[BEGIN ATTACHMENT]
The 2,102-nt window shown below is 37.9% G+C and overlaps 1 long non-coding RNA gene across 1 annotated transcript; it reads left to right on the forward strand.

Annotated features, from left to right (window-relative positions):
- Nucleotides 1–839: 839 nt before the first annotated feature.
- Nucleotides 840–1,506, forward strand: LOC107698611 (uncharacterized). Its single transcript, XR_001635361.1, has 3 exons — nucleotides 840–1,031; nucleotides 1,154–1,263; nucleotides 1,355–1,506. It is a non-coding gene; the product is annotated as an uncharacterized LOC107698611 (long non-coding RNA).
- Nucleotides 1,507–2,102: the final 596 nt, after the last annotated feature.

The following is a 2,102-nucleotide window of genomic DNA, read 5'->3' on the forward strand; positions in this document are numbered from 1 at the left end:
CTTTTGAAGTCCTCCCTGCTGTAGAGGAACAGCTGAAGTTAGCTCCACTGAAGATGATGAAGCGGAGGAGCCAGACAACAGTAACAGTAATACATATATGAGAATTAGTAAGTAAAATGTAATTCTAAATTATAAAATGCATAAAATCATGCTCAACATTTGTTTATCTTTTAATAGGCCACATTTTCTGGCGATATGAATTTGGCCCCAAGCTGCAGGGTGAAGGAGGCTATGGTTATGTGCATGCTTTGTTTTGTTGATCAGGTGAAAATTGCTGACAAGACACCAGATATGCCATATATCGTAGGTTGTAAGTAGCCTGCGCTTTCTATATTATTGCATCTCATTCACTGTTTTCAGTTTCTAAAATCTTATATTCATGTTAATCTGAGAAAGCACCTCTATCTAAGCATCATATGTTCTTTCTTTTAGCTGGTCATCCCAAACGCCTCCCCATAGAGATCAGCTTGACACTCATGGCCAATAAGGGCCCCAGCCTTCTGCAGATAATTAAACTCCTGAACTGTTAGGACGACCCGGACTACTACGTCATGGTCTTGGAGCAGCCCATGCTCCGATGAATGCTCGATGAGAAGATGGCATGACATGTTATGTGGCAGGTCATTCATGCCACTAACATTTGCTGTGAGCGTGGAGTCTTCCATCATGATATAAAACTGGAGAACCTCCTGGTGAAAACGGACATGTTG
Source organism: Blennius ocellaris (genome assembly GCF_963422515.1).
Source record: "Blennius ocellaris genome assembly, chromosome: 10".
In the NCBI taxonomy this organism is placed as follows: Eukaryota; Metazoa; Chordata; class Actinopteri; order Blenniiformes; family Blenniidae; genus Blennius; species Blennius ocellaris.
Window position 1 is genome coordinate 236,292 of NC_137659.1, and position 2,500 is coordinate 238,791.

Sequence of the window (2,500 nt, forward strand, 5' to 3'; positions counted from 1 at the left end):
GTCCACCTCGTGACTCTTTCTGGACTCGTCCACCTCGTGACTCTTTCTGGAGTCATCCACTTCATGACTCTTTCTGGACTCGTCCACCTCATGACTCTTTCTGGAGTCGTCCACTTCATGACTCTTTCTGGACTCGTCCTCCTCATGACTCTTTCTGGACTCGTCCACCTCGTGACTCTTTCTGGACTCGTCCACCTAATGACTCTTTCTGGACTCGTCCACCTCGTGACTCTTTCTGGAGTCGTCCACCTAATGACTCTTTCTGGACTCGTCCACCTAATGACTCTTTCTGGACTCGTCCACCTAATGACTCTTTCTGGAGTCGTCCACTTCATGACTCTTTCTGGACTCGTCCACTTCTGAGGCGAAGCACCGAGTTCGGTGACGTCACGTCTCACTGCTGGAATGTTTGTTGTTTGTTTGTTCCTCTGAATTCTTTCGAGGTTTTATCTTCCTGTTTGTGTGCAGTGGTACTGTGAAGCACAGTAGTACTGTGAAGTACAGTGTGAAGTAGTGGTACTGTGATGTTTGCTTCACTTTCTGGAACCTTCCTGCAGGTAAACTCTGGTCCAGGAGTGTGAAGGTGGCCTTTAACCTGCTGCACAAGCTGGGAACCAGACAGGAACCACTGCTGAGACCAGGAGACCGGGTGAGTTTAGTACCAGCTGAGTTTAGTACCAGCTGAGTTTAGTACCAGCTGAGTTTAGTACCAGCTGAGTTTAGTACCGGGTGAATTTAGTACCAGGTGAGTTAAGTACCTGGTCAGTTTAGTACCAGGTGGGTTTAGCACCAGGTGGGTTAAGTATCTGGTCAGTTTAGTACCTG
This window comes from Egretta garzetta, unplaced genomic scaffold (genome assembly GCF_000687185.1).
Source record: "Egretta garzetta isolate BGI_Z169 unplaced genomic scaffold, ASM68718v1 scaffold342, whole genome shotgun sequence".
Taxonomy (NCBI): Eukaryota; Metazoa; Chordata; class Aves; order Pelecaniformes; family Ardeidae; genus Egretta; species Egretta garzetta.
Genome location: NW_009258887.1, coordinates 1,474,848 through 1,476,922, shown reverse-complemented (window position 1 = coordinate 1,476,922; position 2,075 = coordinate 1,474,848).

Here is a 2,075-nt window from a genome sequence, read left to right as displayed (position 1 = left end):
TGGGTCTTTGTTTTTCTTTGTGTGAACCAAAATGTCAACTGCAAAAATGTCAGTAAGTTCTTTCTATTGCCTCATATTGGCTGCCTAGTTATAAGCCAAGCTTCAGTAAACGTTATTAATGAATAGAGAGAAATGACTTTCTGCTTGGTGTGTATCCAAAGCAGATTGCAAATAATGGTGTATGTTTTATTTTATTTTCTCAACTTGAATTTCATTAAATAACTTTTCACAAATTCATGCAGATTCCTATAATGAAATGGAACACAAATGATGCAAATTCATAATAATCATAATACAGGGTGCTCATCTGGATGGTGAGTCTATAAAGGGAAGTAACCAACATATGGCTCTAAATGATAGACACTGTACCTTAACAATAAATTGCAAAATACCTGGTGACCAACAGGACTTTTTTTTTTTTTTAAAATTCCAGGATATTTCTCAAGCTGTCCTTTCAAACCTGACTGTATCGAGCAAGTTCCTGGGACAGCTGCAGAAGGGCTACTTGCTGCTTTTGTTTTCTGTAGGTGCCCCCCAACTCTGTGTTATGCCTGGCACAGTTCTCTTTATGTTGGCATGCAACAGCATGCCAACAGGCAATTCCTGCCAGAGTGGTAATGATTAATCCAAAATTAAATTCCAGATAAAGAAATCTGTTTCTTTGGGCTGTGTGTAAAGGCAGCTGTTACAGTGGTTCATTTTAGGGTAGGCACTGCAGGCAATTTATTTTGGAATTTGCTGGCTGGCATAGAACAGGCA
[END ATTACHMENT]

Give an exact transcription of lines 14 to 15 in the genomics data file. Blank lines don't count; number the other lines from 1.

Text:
This window comes from Egretta garzetta, unplaced genomic scaffold (genome assembly GCF_000687185.1).
Source record: "Egretta garzetta isolate BGI_Z169 unplaced genomic scaffold, ASM68718v1 scaffold342, whole genome shotgun sequence".